No chess piece elicits a wider range of swear words across Europe than the bishop. It starts out like another elephant, except this piece was actually called “elephant” in Sanskrit (Good) and in Persian (pill). That was arabized as al-fil, which was Latinized as alphilus.
In French that was file, follow, and finally freak, meaning ‘fool’ or ‘jester’. That term was the result of a series of Chinese whispers, which were then faithfully translated into Romanian. Another whisper changed alphilus, which means nothing in Italian, in Bishop, which means “standard bearer” in Italian.
The wide range of movements of this piece explains terms like “runner” (eg. Runner in German), “hunter” (eg. Hunter in Serbian), “shooter” (eg. shooter in Slovak) and “spear” (Room in Estonian). The Russians are among those who have preserved the original “elephant” called elephant in Russian. But in the past it also became a stop (“fool”, probably a loan from the French) and an officer.
Officer and/or nobleman is a fairly general term. A remarkable alternative to the official Bulgarian term ofitser (“officer”) is fritz, derived from the nickname for German troops during World War II – a relatively recent innovation, probably helped by the fact that it resembles the official term.
Aside from English, only a few other languages call this piece the “bishop”: Icelandic, Faroese, Irish, and Portuguese. Why? Nobody really knows. The mitered appearance came after the name. The term does have a pedigree: the Lewis chess pieces, carved from walrus ivory in the 12th century, already have the bishops dressed in recognizable ecclesiastical garb.
The Virgin and Other Versions
While it may seem logical that the king has a queen by his side, that’s not how it started. In the Indian original, this piece was the king’s “advisor” (mantric in Sanskrit). The Arabs used wazir (“vizier”, i.e. the minister/secretary of the ruler), which was Latinized into farce, which became the French Virgin (“Virgin”).
That was an intriguing mistranslation, because in much of Europe the trend was to feminize the king’s companion. A manuscript from about AD 1000 contains the first mention of the piece called regina (“queen”), possibly a Byzantine innovation. In the 14th century, Queen (“queen”) replace Virgin on the French chessboard, and a century later, Queen itself was replaced by Lady (“Lady”). This may have been a loan from drafts.
Why did the king’s council become his consort? Three (possibly complementary) theories circulate: the religious cult of the Virgin Mary, the literary trope of courtly love, and the relative importance of queens in medieval politics. It is clear, however, that the piece not only acquired a new, feminine identity, but also acquired greater powers. The mantric could only move one square diagonally, while the modern queen combines the rook’s straight moves with the bishop’s diagonal moves.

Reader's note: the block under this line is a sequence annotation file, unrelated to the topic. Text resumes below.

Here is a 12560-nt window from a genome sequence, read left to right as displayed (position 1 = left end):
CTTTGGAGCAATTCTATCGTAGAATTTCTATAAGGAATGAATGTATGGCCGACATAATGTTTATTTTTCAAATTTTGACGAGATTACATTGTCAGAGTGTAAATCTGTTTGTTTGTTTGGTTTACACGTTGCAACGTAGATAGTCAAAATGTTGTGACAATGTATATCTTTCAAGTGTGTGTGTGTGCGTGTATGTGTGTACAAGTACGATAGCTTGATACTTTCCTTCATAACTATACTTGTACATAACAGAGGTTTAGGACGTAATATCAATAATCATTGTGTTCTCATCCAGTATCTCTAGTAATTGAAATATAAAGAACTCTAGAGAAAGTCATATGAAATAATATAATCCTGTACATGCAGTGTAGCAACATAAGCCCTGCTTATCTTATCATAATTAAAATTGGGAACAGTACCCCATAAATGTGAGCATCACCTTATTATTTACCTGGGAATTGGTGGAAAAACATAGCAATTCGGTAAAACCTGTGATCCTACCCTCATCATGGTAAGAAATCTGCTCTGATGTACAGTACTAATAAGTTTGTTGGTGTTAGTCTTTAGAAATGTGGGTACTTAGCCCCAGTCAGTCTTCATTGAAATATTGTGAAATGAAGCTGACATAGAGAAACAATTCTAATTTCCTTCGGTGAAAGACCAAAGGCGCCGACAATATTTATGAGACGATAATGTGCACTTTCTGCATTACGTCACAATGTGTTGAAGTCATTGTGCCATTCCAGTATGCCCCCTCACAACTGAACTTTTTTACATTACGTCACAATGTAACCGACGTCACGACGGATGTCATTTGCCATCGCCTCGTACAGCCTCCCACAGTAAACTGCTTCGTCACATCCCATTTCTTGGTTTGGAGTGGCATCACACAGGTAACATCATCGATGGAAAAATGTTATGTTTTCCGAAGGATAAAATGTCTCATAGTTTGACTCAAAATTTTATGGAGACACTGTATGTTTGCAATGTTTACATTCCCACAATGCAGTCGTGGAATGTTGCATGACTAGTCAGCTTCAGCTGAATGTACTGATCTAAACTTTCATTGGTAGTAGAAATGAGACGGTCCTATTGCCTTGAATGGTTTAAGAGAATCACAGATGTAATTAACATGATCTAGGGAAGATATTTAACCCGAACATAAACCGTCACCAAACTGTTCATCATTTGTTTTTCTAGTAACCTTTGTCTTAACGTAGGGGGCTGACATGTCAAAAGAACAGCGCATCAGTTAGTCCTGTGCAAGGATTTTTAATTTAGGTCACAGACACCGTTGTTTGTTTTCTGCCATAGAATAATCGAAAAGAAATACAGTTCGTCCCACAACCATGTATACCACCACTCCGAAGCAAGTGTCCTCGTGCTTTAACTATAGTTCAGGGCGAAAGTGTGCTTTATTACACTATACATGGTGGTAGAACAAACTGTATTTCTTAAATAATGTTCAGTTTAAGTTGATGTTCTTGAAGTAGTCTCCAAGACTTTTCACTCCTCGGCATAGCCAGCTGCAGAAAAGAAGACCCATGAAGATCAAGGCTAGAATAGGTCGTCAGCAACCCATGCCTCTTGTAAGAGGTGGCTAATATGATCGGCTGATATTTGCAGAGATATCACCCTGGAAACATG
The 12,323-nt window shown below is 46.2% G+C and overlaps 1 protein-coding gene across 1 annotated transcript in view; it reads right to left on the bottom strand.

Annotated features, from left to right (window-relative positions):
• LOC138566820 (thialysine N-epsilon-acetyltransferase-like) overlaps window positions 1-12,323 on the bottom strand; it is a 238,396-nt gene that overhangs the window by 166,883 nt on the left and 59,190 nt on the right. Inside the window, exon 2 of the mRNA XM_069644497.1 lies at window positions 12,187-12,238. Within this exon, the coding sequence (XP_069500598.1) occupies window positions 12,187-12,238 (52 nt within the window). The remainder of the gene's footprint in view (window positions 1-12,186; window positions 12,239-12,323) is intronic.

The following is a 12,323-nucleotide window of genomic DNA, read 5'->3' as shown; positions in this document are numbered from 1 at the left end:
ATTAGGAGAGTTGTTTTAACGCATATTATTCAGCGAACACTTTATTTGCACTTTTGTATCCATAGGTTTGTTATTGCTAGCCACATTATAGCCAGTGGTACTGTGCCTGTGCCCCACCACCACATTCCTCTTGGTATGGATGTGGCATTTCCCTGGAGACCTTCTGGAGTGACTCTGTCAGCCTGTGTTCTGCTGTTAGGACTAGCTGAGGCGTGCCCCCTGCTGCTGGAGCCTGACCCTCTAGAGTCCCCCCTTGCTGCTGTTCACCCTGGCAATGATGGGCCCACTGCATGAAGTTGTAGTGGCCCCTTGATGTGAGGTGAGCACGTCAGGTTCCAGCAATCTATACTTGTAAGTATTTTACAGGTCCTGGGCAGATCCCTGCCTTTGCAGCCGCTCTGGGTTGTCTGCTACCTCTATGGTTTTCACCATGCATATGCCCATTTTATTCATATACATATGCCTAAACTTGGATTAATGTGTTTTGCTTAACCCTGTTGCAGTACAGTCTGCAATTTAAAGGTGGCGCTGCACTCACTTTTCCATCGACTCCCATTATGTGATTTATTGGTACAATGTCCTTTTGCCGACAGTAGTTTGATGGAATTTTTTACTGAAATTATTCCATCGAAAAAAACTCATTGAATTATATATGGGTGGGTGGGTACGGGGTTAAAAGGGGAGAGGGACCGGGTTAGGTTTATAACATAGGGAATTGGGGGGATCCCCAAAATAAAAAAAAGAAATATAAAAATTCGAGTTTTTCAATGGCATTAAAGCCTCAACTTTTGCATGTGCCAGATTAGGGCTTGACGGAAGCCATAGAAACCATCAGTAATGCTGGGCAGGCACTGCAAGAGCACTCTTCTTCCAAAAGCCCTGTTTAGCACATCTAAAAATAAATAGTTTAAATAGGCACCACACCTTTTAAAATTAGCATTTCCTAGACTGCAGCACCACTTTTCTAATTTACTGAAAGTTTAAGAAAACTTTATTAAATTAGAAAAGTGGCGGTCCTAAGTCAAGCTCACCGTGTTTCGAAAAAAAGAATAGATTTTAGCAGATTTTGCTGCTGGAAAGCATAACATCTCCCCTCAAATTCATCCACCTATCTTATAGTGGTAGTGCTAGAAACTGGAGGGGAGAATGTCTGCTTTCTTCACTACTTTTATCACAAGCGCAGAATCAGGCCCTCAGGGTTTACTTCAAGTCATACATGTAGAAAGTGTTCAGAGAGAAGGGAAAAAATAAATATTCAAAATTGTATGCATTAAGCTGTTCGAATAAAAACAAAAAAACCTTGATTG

While the piece is called “lady” or “queen” in most European languages, Russian and other Slavic languages retain versions of ferz, the Persian term for ‘advisor’. polish usage hetman, a high military rank in Eastern European history. Russian (and other Slavic languages) also alternately use (d) Queen (“Queen”), Queen (“princess”), tsaritsa (“Emperor’s wife”), king (“Queen”), dama (“lady”), and baba (“old woman”).
Mysteriously Estonian calls the piece flag (“flag”).
One piece to rule them all
Uniquely, the central piece of the game has kept its original title throughout Europe. In the Indian game it was called rajah, Sanskrit for ‘king’. The Persian equivalent shah gave rise to the name of the game itself in many other languages (eg. chess in French or chess in Icelandic).
As is well known, ‘checkmate’ is derived from the Persian word for ‘the king is dead’ – although, when you play against a actually king, a more cautious expression was used: “the king has withdrawn.”
The royal status of this piece is a constant on the map, from about ‘ in Russian and king in German the king in Basque and tyranny in Welsh (although the last word, related to ‘tyrant’, is a less common Welsh term for ‘king’ than king). In Yiddish (not on the map) the king can be called tremble or meylekh, two words that mean the same thing but come from German and Hebrew respectively. In Russian, alternative names include tsar (“emperor”) and kniaz (“Prince”).
However, in Asian versions of the game, this central piece has a slightly different status: a “general” in Chinese and Korean and a “prince” in Mongolian.
The king can only move one square in each direction, but in the 13th century he was allowed one jump per game. This eventually evolved into the combination move called “rolling,” which involves a rook. The king moves, as it were, through his castle.
Images found here on Imgur.
Strange Cards #1124